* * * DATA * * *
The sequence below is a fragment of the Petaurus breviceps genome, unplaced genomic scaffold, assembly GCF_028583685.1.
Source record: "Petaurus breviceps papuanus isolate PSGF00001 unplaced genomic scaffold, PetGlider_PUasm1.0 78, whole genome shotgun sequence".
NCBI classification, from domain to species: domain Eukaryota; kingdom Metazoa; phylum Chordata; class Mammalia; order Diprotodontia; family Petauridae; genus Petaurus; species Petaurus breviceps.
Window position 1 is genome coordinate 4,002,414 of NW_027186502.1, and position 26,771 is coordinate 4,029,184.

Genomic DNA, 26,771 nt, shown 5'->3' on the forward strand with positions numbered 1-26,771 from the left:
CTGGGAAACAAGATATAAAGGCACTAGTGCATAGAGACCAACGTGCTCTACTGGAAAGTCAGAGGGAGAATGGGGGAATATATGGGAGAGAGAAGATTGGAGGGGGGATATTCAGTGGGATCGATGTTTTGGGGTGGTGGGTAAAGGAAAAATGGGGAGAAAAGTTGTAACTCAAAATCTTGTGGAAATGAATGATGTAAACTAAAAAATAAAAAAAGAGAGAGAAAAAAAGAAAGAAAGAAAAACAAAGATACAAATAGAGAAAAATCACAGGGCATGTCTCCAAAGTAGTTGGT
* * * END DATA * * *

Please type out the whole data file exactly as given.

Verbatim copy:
The sequence below is a fragment of the Petaurus breviceps genome, unplaced genomic scaffold, assembly GCF_028583685.1.
Source record: "Petaurus breviceps papuanus isolate PSGF00001 unplaced genomic scaffold, PetGlider_PUasm1.0 78, whole genome shotgun sequence".
NCBI classification, from domain to species: domain Eukaryota; kingdom Metazoa; phylum Chordata; class Mammalia; order Diprotodontia; family Petauridae; genus Petaurus; species Petaurus breviceps.
Window position 1 is genome coordinate 4,002,414 of NW_027186502.1, and position 26,771 is coordinate 4,029,184.

Genomic DNA, 26,771 nt, shown 5'->3' on the forward strand with positions numbered 1-26,771 from the left:
CTGGGAAACAAGATATAAAGGCACTAGTGCATAGAGACCAACGTGCTCTACTGGAAAGTCAGAGGGAGAATGGGGGAATATATGGGAGAGAGAAGATTGGAGGGGGGATATTCAGTGGGATCGATGTTTTGGGGTGGTGGGTAAAGGAAAAATGGGGAGAAAAGTTGTAACTCAAAATCTTGTGGAAATGAATGATGTAAACTAAAAAATAAAAAAAGAGAGAGAAAAAAAGAAAGAAAGAAAAACAAAGATACAAATAGAGAAAAATCACAGGGCATGTCTCCAAAGTAGTTGGT